Dreamy and atmospheric, this track from newcomers Kids Love Surf is quite a fascinating listen. There’s a cloudy mix of synthesisers over an electronic dance beat but it’s genuinely catchy, with a vocal melody that I could hear in a vintage Moby track. Then come the overdriven guitars to lend it some crunch and you get a really interesting mix of genres.
I can imagine fans of more ambient dance enjoying this one but there’s a definite crossover into the indie/pop space. Having only started to release music together as a result of the first lockdown (remember that?!), we should hopefully start hearing much more from them.
Is this the lovechild of The Doors and Iggy Pop? Have I gone back in time? Maybe. All I know is: this is a great track. Velvet Starlings bring some manic energy to RGM in the form of an aggressive, sub-three minute rocket.
The fuzzy guitars and the vocal production in particular remind me of the Strokes in their heyday but this L.A-based group have delved even further back in time, into the ’60s and early ’70s and have returned triumphant, power chords and attitude in hand. The use of the Hammond organ gives it brownie points, too.
Backed by the ever-reliable ‘This Feeling’, The Crooks have surprised me here. It’s an unexpectedly tender track that tugs at the heartstrings, helped along by the orchestral instrumentation, and swells until it becomes anthemic. There are clear DMA’s influences, which is never a bad thing, and the vocal performance is honest and cuts through the mix well.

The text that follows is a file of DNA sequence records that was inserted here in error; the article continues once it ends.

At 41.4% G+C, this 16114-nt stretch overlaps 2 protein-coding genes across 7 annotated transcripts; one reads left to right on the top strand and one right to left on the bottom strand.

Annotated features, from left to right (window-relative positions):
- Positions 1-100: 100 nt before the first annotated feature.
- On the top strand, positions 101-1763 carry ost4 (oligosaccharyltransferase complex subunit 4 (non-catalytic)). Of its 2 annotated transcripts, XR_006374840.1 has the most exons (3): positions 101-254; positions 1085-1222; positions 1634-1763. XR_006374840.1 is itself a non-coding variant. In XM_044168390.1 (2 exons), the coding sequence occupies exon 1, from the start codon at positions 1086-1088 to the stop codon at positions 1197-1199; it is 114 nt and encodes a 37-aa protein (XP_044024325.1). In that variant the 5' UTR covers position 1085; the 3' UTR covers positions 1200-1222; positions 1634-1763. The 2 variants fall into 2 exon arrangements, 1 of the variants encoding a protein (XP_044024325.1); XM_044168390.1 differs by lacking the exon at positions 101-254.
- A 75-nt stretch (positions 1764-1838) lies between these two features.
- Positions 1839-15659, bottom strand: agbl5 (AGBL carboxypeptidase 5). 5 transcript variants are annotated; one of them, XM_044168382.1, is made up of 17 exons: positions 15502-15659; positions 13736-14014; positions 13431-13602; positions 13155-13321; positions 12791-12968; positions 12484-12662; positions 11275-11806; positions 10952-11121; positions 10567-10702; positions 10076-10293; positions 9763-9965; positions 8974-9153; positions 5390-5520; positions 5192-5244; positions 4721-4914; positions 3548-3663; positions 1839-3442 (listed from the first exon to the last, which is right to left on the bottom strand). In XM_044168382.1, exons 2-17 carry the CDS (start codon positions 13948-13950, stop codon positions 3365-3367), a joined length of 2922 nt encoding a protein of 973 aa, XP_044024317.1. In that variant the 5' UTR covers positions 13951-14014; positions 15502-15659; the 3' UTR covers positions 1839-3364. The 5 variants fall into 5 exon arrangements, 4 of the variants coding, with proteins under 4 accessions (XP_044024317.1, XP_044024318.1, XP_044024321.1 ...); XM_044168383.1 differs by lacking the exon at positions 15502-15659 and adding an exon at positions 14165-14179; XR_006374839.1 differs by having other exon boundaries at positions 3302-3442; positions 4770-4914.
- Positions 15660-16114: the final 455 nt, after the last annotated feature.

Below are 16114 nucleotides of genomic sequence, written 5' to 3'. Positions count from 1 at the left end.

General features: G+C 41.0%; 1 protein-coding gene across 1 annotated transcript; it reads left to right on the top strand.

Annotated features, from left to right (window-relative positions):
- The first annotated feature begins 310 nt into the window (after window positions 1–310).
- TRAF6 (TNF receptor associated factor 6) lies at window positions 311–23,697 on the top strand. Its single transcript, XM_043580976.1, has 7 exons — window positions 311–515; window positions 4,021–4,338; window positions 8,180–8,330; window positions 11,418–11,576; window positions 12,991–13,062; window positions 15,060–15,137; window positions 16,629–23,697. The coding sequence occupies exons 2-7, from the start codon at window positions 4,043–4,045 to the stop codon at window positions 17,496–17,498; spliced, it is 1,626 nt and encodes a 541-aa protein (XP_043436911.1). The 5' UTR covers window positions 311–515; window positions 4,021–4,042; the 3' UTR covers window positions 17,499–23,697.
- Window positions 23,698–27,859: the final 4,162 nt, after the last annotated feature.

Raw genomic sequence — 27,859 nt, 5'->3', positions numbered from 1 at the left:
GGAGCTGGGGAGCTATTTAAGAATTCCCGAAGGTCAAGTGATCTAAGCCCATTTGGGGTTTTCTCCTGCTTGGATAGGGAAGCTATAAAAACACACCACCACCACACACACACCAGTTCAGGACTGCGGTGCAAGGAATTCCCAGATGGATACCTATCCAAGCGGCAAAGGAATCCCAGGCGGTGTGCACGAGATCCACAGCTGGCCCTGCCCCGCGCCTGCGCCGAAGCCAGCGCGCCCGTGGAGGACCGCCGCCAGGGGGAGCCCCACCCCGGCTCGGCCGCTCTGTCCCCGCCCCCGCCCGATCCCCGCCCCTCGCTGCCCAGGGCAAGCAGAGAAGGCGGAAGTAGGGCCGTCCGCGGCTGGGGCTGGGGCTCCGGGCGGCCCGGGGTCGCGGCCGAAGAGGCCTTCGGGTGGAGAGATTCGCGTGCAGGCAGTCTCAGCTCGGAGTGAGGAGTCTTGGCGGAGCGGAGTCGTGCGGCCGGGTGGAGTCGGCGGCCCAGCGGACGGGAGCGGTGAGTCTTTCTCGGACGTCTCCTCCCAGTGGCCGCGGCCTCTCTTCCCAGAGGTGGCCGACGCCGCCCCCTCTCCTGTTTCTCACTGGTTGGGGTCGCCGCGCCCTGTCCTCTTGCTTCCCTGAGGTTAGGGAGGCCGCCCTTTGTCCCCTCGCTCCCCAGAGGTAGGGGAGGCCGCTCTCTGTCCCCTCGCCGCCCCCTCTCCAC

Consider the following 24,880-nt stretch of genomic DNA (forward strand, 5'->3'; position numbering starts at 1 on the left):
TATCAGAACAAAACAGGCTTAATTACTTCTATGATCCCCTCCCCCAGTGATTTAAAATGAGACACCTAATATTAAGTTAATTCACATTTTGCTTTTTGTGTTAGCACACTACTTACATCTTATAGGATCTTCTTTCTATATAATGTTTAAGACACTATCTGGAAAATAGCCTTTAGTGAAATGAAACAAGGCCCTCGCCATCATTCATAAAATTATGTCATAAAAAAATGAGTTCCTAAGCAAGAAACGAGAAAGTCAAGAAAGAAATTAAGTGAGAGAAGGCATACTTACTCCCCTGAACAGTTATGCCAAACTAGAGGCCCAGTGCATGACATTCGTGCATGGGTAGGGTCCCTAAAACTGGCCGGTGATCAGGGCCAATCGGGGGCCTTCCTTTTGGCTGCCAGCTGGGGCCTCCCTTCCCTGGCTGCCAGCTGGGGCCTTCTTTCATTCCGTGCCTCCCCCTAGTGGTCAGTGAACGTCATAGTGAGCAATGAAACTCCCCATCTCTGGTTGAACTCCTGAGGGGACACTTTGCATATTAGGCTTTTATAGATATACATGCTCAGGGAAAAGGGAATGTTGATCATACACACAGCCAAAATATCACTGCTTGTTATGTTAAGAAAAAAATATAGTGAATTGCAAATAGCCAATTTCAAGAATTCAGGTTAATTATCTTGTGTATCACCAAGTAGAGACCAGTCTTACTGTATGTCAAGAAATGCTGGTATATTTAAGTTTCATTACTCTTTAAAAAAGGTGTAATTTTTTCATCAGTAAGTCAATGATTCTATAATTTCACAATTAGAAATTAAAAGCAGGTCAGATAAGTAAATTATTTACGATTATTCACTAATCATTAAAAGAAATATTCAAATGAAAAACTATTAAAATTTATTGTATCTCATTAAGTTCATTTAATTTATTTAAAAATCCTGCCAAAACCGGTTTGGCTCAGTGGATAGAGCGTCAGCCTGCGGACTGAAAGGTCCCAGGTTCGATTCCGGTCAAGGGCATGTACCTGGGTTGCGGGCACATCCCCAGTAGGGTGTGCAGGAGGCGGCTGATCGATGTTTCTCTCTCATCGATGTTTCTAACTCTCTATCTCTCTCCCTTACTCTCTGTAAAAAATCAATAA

Tipped as ones-to-watch last year, it is clear why. You can catch The Crooks on their UK tour throughout November and December 2021.
A hard-hitting group from the depths of Middlesbrough, EMU have a slick modern sound that still retains that snarling bite found in classic punk. The lyrics are shoutable and memorable but their simplicity shouldn’t take away from the quality of the vocal performance. The actual vocal production’s a little harsh, maybe, but if you’re in the mood to stick it to the man then you won’t care.
It’s a rock & roll track stripped back to its purest form and would be best enjoyed in a sweaty venue with pints of Stella whizzing about. Great stuff.
Peterborough’s feel-good indie rockers are back with a bouncing track apparently inspired by an iconic Matt Damon film (no prizes for guessing). It’s a real throwback to early-2000s Manic Street Preachers, with a catchy hook and tight instrumentation. Despite the slightly sombre lyrical content (It’s not your fault at all/You can’t help but be lonely), when listening it’s hard not to imagine the rest of the band with grins on their faces, it’s that kind of innocently upbeat.
It’s clear that The Tenters are just starting out on their journey but, with support already from BBC Introducing, they’re sure to be back with their brand of easy-listening indie bangers.